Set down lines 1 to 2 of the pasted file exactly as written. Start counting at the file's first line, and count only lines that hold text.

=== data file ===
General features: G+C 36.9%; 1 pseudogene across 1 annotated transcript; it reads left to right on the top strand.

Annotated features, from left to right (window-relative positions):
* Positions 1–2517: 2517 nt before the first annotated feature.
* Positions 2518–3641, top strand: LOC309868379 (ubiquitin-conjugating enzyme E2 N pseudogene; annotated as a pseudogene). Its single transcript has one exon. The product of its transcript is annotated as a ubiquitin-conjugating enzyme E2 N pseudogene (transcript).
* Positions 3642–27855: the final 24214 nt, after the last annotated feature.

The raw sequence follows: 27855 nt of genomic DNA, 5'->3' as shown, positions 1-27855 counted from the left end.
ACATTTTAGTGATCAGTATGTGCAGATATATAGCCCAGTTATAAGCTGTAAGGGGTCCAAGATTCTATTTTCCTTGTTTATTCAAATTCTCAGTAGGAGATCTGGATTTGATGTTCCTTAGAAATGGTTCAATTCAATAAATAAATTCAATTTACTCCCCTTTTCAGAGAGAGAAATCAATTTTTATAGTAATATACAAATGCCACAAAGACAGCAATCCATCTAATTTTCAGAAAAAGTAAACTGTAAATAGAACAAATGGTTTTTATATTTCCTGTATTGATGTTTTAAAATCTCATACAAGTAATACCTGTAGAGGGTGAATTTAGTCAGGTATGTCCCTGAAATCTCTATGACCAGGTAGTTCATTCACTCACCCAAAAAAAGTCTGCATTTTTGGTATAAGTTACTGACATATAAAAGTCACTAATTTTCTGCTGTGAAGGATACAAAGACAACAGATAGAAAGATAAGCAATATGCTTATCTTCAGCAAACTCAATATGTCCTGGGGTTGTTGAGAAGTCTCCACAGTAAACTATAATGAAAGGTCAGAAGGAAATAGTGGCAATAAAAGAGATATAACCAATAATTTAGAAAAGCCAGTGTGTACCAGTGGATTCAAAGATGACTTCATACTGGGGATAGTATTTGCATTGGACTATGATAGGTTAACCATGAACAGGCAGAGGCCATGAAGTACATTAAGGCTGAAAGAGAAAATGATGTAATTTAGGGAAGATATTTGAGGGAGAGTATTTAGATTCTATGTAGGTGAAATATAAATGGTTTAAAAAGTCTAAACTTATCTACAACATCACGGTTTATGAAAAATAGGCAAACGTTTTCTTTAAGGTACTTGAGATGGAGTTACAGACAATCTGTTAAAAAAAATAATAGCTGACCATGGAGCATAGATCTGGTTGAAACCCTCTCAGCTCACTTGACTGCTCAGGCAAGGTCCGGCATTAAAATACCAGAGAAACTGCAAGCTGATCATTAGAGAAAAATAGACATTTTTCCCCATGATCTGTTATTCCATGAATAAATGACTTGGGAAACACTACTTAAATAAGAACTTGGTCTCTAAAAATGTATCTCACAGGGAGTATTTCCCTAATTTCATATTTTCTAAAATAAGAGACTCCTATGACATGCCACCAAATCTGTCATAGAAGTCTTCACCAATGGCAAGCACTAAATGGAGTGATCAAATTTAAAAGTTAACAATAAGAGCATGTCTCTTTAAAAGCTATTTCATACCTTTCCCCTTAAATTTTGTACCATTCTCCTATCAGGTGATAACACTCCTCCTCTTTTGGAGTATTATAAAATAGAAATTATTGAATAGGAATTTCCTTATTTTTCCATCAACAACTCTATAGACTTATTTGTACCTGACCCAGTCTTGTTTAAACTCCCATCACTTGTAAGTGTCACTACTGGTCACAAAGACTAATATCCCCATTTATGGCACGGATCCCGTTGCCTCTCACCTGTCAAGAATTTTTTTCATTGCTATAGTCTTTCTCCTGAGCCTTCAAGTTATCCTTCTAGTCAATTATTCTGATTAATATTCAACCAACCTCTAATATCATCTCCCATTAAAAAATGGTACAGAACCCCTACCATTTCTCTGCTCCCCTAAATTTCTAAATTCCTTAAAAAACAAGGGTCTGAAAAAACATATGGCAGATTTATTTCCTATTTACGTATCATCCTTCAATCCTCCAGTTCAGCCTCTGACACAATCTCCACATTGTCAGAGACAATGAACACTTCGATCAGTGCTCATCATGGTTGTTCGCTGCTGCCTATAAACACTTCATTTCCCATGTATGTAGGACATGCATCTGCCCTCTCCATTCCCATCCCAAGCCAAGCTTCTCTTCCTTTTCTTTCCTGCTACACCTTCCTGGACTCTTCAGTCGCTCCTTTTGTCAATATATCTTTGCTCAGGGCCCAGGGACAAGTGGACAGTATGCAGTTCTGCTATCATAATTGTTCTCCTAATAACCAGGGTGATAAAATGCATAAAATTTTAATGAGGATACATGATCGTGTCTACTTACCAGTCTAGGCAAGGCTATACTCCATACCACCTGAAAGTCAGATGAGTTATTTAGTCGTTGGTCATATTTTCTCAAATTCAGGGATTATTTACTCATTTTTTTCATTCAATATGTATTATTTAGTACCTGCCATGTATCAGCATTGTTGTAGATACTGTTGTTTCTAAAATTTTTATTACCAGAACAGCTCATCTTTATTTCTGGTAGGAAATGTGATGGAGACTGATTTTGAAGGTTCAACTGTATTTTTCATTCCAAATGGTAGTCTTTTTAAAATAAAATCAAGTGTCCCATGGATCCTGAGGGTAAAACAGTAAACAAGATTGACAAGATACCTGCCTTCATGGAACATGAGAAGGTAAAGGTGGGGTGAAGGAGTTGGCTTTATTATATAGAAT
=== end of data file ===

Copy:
General features: G+C 36.9%; 1 pseudogene across 1 annotated transcript; it reads left to right on the top strand.

Annotated features, from left to right (window-relative positions):